The decision to buy or sell a company is a high stakes decision, whichever side of the deal you are on. And post deal euphoria for those involved is understandable. But the real test of the wisdom and value of any transaction usually takes some years to be tested and proven. This is especially true of businesses in the client service industry. The race to achieve market leading scale and extend capabilities in a complex, fast changing marketplace where hitherto discrete services domains are converging has only heightened the risks involved. The dramatic acceleration in M&A activity especially over the last 3 years has resulted in a ‘seller’s’ market with valuations at unprecedented levels and in many places a shortage of businesses and assets to be acquired. So- called platform acquisitions which an acquirer can use as a foundation for the acquisition of additional capabilities are harder to find. Increasingly the search is for smaller less mature organisations. These organisations are by definition earlier in their organisation life cycle and typically still dependent to a significant degree on the vision, drive and values of the founding entrepreneur. In times past, acquirers could mitigate risk by making as much as half of the purchase price contingent on future performance but in today’s seller’s market this is rarely the case. Sellers are guaranteed all or virtually all the acquisition price up front provided they simply stick around for a few years. As a fast growing M&A advisor PCB Partners philosophy and design is ideally suited to this marketplace. The senior team combines successful entrepreneurs like Ben Doltis, who built and sold his own companies to the ManpowerGroup in 2013 and Andrew Bloch who similarly built and sold his own marketing services firm to Enero, together with PCB’s industry experts with a wealth of experience in strategy and organisation development as well as private equity and corporate finance.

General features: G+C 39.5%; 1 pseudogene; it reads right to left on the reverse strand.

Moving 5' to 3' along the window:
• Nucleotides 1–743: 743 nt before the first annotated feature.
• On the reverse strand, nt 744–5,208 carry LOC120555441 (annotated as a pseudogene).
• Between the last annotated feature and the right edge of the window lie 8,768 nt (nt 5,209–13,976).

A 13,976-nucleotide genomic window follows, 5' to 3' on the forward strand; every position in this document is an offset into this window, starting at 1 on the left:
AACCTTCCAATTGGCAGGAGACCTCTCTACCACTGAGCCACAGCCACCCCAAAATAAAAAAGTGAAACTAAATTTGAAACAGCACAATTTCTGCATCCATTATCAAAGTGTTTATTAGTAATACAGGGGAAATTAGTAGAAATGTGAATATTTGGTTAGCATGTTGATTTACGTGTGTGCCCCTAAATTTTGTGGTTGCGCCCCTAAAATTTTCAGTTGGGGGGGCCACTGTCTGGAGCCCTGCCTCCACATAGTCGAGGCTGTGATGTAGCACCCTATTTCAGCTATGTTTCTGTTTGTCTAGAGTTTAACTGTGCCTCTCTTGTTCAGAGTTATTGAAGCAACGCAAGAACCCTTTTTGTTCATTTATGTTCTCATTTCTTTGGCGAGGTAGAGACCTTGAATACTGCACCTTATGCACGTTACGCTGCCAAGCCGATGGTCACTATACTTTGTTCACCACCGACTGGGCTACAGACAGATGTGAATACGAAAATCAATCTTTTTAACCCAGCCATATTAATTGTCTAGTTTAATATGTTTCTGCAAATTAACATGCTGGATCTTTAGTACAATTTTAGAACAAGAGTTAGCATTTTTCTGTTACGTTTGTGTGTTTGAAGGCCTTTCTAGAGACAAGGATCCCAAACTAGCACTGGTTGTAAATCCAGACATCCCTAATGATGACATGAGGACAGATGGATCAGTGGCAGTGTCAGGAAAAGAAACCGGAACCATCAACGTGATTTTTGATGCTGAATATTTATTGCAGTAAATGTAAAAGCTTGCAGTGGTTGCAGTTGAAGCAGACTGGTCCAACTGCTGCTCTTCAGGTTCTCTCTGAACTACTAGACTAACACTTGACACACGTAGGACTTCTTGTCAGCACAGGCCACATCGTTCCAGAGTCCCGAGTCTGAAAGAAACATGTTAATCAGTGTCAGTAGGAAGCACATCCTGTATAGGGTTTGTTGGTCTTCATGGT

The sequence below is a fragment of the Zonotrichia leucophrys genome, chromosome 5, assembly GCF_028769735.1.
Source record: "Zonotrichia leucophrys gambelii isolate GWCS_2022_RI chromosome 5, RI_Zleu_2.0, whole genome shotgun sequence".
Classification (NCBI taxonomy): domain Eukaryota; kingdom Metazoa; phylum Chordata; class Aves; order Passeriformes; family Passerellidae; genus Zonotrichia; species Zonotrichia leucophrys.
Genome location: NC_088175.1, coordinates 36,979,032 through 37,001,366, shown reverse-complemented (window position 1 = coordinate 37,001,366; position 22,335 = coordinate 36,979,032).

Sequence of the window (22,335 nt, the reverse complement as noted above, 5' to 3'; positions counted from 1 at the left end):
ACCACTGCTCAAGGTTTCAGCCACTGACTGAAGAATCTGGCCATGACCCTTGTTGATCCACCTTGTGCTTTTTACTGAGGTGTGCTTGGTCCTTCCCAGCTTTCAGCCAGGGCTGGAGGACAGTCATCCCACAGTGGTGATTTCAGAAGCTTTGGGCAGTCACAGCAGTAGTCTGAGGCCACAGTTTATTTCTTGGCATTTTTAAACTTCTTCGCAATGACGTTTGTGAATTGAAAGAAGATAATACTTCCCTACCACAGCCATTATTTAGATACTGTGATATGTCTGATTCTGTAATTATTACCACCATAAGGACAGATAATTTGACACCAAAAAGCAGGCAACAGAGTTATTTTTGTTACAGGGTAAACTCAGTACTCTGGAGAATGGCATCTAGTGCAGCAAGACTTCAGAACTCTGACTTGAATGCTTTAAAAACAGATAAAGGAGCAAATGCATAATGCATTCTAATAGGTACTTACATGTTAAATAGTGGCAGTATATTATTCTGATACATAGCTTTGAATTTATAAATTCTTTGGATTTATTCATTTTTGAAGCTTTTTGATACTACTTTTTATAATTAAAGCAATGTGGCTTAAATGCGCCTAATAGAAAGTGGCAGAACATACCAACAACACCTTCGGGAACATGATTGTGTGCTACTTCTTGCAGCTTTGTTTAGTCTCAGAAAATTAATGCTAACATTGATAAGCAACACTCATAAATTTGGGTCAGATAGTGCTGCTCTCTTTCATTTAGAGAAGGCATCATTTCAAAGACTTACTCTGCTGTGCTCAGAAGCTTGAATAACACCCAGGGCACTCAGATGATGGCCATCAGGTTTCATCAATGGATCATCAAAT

Describing an M&A advisor as ‘the entrepreneur’s friend’ seems at first to be a contradiction in terms, but it is not. PCB’s goal is to discover through its network of industry relationships, fast growing high potential organisations early on their S Curve of development. Often these companies are approaching an inflection point but have not yet made the decision to be acquired. And though small now, they may contain the seeds in people, IP and ideas that will propel the next generation of success in 5 to 7 years.

These companies are ideal targets particularly for companies that have made the execution of programmatic M&A a core part of their strategy and as a result become true masters of identifying negotiating and integrating acquisitions. However, as the disparity in scale between the acquirer and target continues to increase, so the fear of loss of identity and degrees of freedom to develop in the future also increases.

At PCB, we have learnt that being trusted by the selling entrepreneurs, being able to identify with their hopes and fears, genuinely considering ‘parenting’ fit and at times being able to step into negotiations to circumvent ‘stalls’ is a valuable service to our buy side clients and to the sellers as well. The reality is that, although ultimately every transaction finishes with a negotiation of terms, acquisitions that stand the test of time and create real economic value need to create a win-win dynamic.  Today’s valuations are increasingly hard to justify on simple growth projections of the acquired company. They require a bet on additional possibilities that are not yet visible or fully understood but which will emerge once the companies are combined under common ownership. Shared vision, momentum, agility and a culture of mutuality and possibility are the ingredients needed for the longer term.

Companies spend trillions of dollars a year on acquisitions. And in truth many of them don’t come close to the returns expected, though this is usually only visible externally in the case of large acquisitions that fail, but acquisitions that don’t work out distract from other priorities, absorb resources that would be better deployed on the next growth curve and can dilute rather than reinforce differentiation.

Acting with a foot in both camps, whilst it takes great care, can be what makes the difference.

Tim Breene Senior Advisor